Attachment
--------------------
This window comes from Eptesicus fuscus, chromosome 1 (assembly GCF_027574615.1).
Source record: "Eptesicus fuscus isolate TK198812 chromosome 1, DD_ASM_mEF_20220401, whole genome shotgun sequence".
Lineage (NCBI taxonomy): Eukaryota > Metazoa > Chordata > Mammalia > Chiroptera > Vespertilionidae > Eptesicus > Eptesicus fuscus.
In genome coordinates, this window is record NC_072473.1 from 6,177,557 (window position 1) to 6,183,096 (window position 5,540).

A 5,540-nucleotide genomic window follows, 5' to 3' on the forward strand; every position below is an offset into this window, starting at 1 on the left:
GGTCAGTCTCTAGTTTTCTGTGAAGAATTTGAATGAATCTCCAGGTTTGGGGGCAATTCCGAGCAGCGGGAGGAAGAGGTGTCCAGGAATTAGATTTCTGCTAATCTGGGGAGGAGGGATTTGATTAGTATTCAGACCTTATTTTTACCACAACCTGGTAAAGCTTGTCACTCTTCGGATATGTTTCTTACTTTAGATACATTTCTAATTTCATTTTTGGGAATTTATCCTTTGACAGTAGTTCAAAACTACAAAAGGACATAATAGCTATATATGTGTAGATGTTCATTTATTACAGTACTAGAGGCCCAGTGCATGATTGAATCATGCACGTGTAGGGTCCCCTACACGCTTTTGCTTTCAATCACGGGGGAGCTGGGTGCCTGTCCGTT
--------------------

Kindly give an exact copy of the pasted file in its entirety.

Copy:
This window comes from Eptesicus fuscus, chromosome 1 (assembly GCF_027574615.1).
Source record: "Eptesicus fuscus isolate TK198812 chromosome 1, DD_ASM_mEF_20220401, whole genome shotgun sequence".
Lineage (NCBI taxonomy): Eukaryota > Metazoa > Chordata > Mammalia > Chiroptera > Vespertilionidae > Eptesicus > Eptesicus fuscus.
In genome coordinates, this window is record NC_072473.1 from 6,177,557 (window position 1) to 6,183,096 (window position 5,540).

A 5,540-nucleotide genomic window follows, 5' to 3' on the forward strand; every position below is an offset into this window, starting at 1 on the left:
GGTCAGTCTCTAGTTTTCTGTGAAGAATTTGAATGAATCTCCAGGTTTGGGGGCAATTCCGAGCAGCGGGAGGAAGAGGTGTCCAGGAATTAGATTTCTGCTAATCTGGGGAGGAGGGATTTGATTAGTATTCAGACCTTATTTTTACCACAACCTGGTAAAGCTTGTCACTCTTCGGATATGTTTCTTACTTTAGATACATTTCTAATTTCATTTTTGGGAATTTATCCTTTGACAGTAGTTCAAAACTACAAAAGGACATAATAGCTATATATGTGTAGATGTTCATTTATTACAGTACTAGAGGCCCAGTGCATGATTGAATCATGCACGTGTAGGGTCCCCTACACGCTTTTGCTTTCAATCACGGGGGAGCTGGGTGCCTGTCCGTT